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Hawaii News

Panel looks into tip charge for non-English speakers


A Waikiki restaurant has attracted the attention of the Hawaii Civil Rights Commission with a notice that it will add a 15 percent gratuity to the checks of patrons who don’t speak English.

The warning is in fine print on the menu at Keoni by Keo’s. The menu also says parties of six or more will be charged the same amount.

The restaurant told KITV that its customer base includes many international travelers who, by custom, do not tip. The restaurant says it is merely trying to help its customers and wait staff.

About 17 percent of the nearly 7 million tourists who visited Hawaii last year were from Japan, where people do not leave tips in restaurants.

IRS administrative rules require the restaurant to consider 8 percent of its total sales as tips, so waiters must pay taxes accordingly, even on tips they often do not receive, a representative of Keoni by Keo’s told KITV.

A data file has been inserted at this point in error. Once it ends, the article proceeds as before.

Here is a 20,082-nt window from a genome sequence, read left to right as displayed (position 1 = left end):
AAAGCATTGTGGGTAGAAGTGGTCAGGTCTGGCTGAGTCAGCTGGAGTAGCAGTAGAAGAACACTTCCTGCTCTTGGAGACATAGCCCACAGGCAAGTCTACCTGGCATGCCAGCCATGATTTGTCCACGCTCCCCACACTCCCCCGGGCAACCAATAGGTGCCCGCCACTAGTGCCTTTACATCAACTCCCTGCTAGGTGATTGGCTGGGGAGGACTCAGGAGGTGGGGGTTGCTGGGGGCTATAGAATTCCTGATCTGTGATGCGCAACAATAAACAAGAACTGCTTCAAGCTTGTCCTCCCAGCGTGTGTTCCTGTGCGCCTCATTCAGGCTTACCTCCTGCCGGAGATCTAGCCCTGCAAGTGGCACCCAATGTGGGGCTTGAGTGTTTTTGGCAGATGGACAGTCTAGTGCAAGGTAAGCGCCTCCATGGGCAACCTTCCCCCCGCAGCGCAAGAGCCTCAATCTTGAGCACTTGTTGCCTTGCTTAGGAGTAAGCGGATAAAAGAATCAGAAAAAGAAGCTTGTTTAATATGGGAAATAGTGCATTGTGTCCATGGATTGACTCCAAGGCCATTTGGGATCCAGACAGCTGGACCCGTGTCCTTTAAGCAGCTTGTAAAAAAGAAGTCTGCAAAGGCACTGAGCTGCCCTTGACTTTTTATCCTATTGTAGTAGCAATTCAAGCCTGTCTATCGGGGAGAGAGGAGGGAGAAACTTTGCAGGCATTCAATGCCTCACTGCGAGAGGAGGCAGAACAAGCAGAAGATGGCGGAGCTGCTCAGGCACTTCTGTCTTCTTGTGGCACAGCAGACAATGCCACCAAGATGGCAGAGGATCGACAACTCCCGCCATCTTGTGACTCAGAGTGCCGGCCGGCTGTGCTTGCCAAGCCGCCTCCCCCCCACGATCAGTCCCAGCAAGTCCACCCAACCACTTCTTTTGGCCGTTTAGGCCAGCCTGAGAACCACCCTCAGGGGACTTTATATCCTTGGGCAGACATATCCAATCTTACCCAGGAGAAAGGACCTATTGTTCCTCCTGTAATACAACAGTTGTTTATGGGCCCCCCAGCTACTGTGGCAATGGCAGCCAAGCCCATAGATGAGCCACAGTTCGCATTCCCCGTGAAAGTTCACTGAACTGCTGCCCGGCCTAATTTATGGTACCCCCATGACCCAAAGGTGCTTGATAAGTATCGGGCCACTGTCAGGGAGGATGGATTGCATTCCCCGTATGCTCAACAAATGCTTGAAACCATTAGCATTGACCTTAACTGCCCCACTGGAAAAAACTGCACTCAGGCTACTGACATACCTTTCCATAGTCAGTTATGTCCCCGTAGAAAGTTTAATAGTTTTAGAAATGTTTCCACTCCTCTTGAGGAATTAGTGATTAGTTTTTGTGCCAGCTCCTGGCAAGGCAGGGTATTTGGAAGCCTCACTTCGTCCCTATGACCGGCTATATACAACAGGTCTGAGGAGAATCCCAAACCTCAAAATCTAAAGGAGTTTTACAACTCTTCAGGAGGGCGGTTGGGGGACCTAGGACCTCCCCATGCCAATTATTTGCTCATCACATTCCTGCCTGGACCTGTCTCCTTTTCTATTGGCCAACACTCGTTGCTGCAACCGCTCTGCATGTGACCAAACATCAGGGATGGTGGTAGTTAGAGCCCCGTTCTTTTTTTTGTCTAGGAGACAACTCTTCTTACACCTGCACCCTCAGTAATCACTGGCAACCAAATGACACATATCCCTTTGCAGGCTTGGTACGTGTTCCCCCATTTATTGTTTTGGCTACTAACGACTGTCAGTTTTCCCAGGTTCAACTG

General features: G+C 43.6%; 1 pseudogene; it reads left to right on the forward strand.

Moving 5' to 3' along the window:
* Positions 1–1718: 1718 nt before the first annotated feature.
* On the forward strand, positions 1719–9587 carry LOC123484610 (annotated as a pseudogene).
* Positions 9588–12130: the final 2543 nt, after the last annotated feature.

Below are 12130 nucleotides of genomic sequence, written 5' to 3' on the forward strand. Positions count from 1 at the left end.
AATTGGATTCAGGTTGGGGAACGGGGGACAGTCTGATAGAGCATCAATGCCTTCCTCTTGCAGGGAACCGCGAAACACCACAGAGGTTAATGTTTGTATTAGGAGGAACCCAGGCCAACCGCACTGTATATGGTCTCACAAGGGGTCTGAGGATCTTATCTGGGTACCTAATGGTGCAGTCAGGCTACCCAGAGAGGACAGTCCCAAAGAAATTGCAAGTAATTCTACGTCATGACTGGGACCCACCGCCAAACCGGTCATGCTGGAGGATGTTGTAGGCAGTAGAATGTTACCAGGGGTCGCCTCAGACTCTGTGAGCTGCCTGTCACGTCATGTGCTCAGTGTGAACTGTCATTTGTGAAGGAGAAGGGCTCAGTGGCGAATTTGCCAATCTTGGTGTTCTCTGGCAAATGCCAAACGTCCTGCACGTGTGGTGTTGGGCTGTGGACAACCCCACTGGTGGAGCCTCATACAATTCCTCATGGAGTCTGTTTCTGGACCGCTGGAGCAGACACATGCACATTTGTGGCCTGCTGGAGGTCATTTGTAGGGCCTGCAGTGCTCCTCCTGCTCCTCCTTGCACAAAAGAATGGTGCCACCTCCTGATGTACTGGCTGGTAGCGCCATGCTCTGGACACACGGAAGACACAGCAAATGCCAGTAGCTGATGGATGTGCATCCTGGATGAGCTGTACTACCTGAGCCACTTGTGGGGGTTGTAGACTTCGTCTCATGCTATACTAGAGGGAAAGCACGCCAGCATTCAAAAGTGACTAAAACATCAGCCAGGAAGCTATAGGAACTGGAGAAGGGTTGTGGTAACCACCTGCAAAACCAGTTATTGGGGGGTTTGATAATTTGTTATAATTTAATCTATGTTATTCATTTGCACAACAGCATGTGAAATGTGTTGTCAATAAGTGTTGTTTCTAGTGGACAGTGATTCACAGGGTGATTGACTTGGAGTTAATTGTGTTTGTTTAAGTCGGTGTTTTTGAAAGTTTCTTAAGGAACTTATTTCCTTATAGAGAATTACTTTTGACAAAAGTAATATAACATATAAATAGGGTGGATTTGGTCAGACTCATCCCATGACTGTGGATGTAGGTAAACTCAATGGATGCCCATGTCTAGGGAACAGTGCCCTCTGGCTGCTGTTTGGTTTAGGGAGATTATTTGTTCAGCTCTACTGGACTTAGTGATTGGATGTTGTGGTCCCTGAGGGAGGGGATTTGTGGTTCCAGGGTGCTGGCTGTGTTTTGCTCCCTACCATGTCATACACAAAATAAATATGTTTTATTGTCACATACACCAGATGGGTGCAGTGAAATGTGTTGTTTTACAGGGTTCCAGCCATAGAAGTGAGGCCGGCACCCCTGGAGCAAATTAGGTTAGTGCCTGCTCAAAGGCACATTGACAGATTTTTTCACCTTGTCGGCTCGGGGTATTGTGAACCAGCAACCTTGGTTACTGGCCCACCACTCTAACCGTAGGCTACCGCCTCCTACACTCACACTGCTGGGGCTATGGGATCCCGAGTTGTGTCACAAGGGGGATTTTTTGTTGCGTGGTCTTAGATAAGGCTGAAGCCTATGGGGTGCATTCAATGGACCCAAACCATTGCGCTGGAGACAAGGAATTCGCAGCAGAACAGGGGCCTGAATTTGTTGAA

Bill Hoshijo, executive director of the Civil Rights Commission, didn’t speak specifically about the restaurant, but said language referring to non-English speaking customers could be a problem.

"Discrimination based on language is ancestry discrimination," Hoshijo said.

The commission hasn’t received complaints about the charge, but Hoshijo said the commission will likely send a letter to the restaurant inquiring about the practice and will likely investigate the practice at other restaurants.

"Places of public accommodation can come up with different ways to address those concerns that are non-discriminatory," Hoshijo said.

Keoni by Keo’s said the gratuity charge is printed in red on the customer’s check and is explained when the customer pays at the register. The restaurant said if the customer does not want to pay the gratuity, then they simply don’t.

Bryce Richards, a visitor from Mile City, Mont., disagreed with the charge.

"I don’t think it’s fair. I think with a mixed culture we’ve got today, they should accommodate everybody," Richards said.

Angela Militello had some sympathy for the restaurant.

"I don’t approve of it, but I see where they’re coming from. When you live off tips, when people don’t tip, it really hurts your own income," said Militello, who was visiting Waikiki from Orlando, Fla.

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